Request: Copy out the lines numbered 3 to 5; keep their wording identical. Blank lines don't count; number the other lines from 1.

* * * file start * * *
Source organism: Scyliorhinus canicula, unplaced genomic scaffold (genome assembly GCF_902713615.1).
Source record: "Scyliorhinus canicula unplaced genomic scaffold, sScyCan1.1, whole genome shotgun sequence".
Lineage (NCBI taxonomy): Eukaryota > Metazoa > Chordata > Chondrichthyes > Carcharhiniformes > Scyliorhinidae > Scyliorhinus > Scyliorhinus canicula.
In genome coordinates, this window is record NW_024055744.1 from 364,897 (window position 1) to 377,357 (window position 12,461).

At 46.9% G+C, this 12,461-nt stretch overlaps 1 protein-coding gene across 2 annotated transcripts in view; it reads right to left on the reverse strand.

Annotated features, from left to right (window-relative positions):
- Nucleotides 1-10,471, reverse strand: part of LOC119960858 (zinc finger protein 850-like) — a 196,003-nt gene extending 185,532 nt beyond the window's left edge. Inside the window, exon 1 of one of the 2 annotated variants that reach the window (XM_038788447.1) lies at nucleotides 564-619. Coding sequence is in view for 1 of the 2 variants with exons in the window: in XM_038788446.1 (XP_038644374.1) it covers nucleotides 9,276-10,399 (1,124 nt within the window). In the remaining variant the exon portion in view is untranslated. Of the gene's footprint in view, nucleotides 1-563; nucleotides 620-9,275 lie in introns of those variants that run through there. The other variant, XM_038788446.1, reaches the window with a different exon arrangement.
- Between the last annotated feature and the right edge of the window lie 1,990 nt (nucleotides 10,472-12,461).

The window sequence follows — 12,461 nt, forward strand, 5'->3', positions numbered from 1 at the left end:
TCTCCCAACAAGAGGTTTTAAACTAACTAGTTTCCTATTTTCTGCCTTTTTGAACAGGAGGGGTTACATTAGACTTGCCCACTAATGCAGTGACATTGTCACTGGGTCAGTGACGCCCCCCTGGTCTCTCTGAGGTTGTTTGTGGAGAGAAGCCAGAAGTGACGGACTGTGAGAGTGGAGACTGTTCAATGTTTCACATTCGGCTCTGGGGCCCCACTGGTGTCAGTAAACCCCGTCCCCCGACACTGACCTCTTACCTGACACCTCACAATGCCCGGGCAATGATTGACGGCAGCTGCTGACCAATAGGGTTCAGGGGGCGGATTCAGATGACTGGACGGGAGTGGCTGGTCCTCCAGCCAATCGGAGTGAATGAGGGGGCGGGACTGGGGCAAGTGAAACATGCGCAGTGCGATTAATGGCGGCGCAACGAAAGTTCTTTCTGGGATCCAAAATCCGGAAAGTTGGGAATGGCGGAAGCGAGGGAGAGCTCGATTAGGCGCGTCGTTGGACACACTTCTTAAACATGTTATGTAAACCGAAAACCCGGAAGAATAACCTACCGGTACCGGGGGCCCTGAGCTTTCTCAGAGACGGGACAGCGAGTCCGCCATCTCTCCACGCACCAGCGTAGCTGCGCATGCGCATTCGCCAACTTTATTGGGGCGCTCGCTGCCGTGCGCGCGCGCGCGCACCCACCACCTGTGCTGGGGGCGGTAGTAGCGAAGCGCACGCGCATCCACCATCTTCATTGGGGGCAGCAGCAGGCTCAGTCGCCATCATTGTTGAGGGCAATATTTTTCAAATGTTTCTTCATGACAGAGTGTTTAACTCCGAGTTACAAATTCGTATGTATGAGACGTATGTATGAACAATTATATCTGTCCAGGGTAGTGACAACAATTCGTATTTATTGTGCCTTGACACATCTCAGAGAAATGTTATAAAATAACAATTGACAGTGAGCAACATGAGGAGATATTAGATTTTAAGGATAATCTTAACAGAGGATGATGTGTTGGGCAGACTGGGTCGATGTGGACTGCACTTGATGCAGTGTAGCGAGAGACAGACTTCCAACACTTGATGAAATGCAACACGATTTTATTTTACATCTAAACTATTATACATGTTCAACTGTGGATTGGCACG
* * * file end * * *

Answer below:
Lineage (NCBI taxonomy): Eukaryota > Metazoa > Chordata > Chondrichthyes > Carcharhiniformes > Scyliorhinidae > Scyliorhinus > Scyliorhinus canicula.
In genome coordinates, this window is record NW_024055744.1 from 364,897 (window position 1) to 377,357 (window position 12,461).

At 46.9% G+C, this 12,461-nt stretch overlaps 1 protein-coding gene across 2 annotated transcripts in view; it reads right to left on the reverse strand.